This has been the main driver in getting Opta data collected from Parma’s age group matches.

“We have a philosophy of how we want to play and are working on bringing this into the youth set-up, so we can work on the players who will fit into this vision three or four years from now,” Lacome explains.

“The end goal is to produce players who will play for our first team. We are making sure we are following the youth, getting good access to their data, so we can work with them.

“From the U16s up to the first team all the games are tagged by Opta, so we have the same data provider all the way to the first team. This means we can look at it through the same lens and see the in-game performance of the players through the pathway and if it fits what the first team is doing.”

3. Talent development

The third use case of the Opta datasets is in talent development, of both senior and Academy players.?

Lacome explains: “Using a mix of game analysis, data and performance support, we are able to review the players’ progress every eight to 10 weeks. We are then able to produce dedicated action plans and individualised training for them.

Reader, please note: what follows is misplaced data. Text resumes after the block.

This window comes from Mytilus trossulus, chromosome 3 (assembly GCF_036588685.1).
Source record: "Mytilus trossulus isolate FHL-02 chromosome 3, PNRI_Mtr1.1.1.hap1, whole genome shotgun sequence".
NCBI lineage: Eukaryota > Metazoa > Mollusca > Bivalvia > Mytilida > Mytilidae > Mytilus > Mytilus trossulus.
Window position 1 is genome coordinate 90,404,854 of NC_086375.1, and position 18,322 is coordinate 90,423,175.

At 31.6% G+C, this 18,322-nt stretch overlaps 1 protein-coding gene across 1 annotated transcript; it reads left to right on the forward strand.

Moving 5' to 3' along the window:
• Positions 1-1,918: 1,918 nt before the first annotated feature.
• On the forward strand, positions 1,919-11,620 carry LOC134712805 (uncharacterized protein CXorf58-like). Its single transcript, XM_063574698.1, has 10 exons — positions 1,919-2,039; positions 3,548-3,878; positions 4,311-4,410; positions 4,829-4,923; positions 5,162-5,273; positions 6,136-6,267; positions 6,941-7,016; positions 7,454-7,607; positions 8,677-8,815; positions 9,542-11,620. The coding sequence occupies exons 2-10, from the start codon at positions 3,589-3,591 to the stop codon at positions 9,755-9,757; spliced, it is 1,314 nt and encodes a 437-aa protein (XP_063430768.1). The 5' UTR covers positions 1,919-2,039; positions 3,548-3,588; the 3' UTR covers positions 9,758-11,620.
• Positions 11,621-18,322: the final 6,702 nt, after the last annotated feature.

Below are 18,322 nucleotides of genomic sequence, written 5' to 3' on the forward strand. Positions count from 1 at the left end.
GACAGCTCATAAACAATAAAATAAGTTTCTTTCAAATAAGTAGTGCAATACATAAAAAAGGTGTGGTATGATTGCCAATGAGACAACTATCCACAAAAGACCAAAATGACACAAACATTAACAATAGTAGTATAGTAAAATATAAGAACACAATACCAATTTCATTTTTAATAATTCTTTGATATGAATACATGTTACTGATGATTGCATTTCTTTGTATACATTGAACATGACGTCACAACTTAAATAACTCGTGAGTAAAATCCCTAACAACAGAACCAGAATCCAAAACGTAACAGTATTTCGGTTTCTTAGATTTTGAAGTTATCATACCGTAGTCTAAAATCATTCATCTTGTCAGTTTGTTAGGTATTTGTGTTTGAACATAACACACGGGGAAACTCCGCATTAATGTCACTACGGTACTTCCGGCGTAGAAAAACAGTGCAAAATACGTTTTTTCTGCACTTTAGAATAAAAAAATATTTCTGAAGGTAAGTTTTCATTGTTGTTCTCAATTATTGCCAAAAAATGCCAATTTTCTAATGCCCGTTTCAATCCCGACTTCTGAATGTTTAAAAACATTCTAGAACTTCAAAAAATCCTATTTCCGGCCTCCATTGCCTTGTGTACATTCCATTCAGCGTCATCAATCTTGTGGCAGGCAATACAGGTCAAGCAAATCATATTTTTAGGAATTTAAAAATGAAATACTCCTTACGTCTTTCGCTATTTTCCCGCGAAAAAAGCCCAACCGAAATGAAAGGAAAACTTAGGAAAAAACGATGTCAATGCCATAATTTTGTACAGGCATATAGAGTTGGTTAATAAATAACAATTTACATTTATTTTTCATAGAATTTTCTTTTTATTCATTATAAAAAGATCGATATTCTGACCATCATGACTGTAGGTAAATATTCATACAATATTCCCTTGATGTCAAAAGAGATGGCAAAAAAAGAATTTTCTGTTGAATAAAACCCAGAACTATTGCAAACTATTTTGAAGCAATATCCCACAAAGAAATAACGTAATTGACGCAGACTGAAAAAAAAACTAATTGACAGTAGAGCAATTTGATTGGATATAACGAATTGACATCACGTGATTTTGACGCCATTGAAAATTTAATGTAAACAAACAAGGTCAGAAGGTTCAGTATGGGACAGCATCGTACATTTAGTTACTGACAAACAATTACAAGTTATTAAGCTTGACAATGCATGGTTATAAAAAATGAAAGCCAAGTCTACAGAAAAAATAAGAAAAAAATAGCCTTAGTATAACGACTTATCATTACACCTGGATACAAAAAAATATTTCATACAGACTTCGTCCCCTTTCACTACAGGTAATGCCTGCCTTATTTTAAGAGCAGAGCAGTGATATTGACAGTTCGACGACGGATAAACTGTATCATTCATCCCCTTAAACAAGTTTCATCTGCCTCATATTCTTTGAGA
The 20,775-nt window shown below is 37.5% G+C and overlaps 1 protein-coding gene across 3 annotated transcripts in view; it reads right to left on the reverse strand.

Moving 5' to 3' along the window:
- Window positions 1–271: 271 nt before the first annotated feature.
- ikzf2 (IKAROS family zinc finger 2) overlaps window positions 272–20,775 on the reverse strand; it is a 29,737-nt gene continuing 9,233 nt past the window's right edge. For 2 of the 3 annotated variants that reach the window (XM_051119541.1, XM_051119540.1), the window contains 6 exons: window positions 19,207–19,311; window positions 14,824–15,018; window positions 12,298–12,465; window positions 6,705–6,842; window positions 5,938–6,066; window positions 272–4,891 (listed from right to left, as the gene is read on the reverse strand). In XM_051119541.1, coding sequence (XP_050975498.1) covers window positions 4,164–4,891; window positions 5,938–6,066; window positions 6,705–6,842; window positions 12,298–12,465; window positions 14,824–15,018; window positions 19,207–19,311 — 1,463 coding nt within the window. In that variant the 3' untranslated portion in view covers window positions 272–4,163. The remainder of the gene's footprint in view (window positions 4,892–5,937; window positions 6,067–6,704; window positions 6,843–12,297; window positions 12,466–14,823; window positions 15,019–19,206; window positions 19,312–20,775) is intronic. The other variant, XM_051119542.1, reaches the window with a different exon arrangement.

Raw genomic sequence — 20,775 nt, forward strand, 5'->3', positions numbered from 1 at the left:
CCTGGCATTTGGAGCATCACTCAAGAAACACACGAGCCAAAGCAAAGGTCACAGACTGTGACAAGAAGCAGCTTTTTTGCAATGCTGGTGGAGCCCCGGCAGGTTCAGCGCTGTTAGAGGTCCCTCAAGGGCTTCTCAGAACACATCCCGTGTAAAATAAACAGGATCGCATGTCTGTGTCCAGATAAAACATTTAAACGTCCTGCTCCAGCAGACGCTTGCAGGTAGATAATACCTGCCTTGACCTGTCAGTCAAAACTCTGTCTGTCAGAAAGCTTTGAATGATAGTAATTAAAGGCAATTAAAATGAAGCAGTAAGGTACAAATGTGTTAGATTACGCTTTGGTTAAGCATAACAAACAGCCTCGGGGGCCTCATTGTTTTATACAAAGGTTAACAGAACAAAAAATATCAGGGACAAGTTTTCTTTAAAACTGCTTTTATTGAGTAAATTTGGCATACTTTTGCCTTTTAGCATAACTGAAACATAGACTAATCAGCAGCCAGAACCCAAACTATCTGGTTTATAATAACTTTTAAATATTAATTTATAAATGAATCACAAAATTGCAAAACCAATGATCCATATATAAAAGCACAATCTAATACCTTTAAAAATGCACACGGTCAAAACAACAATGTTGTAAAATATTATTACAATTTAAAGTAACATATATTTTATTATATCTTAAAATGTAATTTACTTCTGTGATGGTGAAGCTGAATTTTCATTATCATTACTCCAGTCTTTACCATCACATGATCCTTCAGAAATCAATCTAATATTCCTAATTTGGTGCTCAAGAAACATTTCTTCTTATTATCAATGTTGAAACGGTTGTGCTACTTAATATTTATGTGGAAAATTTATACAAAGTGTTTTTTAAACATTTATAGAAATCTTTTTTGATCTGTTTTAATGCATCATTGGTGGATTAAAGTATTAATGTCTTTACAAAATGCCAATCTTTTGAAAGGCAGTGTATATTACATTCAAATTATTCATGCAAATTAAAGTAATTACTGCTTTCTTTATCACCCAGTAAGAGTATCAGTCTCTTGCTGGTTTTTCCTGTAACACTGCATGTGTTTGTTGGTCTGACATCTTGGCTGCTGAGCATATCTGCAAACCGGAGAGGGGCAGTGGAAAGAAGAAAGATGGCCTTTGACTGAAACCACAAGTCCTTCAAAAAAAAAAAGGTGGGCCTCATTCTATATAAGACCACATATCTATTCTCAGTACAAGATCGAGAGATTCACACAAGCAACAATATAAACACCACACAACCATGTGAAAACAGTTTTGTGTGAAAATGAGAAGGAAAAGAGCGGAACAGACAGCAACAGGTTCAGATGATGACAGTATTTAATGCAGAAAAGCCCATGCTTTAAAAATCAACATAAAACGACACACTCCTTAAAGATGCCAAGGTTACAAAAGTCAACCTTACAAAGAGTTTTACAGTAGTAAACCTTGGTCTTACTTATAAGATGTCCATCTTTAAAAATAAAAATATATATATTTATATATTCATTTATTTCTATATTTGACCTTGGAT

“Every eight weeks we can have quantitative and qualitative analysis of the players and discuss with the coach what we want to do and adapt the individual development plan of the player as well.

“Leveraging Opta data has also been easing the work of the analysts. We can transfer Opta data in XMLs so the analysts have the game pre-tagged. We just add some custom tags that reflect the way we want to play.”

  • For further information on Opta Vision, CLICK HERE